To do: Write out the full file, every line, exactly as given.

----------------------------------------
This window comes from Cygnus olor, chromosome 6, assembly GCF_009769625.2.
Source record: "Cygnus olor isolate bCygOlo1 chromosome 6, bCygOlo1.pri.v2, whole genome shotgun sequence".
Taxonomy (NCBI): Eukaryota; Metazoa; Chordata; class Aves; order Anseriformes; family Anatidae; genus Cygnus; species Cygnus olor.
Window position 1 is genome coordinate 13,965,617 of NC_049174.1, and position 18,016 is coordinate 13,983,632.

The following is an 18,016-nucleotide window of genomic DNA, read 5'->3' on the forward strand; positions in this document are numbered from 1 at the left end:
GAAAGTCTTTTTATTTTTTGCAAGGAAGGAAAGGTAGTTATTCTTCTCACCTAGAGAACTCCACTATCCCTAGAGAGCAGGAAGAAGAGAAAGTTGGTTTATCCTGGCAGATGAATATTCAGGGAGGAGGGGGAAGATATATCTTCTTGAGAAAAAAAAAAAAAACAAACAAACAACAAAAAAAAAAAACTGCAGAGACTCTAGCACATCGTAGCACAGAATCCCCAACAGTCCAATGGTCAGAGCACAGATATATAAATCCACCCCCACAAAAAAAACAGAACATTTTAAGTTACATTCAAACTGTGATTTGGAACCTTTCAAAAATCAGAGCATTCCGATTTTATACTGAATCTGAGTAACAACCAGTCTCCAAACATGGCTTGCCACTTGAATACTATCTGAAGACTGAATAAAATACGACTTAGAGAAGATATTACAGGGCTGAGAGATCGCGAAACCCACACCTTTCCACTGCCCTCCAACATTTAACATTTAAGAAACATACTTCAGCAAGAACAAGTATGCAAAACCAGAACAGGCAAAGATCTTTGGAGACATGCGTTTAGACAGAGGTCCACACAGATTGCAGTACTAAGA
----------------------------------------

This window comes from Cygnus olor, chromosome 6, assembly GCF_009769625.2.
Source record: "Cygnus olor isolate bCygOlo1 chromosome 6, bCygOlo1.pri.v2, whole genome shotgun sequence".
Taxonomy (NCBI): Eukaryota; Metazoa; Chordata; class Aves; order Anseriformes; family Anatidae; genus Cygnus; species Cygnus olor.
Window position 1 is genome coordinate 13,965,617 of NC_049174.1, and position 18,016 is coordinate 13,983,632.

The following is an 18,016-nucleotide window of genomic DNA, read 5'->3' on the forward strand; positions in this document are numbered from 1 at the left end:
GAAAGTCTTTTTATTTTTTGCAAGGAAGGAAAGGTAGTTATTCTTCTCACCTAGAGAACTCCACTATCCCTAGAGAGCAGGAAGAAGAGAAAGTTGGTTTATCCTGGCAGATGAATATTCAGGGAGGAGGGGGAAGATATATCTTCTTGAGAAAAAAAAAAAAAACAAACAAACAACAAAAAAAAAAAACTGCAGAGACTCTAGCACATCGTAGCACAGAATCCCCAACAGTCCAATGGTCAGAGCACAGATATATAAATCCACCCCCACAAAAAAAACAGAACATTTTAAGTTACATTCAAACTGTGATTTGGAACCTTTCAAAAATCAGAGCATTCCGATTTTATACTGAATCTGAGTAACAACCAGTCTCCAAACATGGCTTGCCACTTGAATACTATCTGAAGACTGAATAAAATACGACTTAGAGAAGATATTACAGGGCTGAGAGATCGCGAAACCCACACCTTTCCACTGCCCTCCAACATTTAACATTTAAGAAACATACTTCAGCAAGAACAAGTATGCAAAACCAGAACAGGCAAAGATCTTTGGAGACATGCGTTTAGACAGAGGTCCACACAGATTGCAGTACTAAGA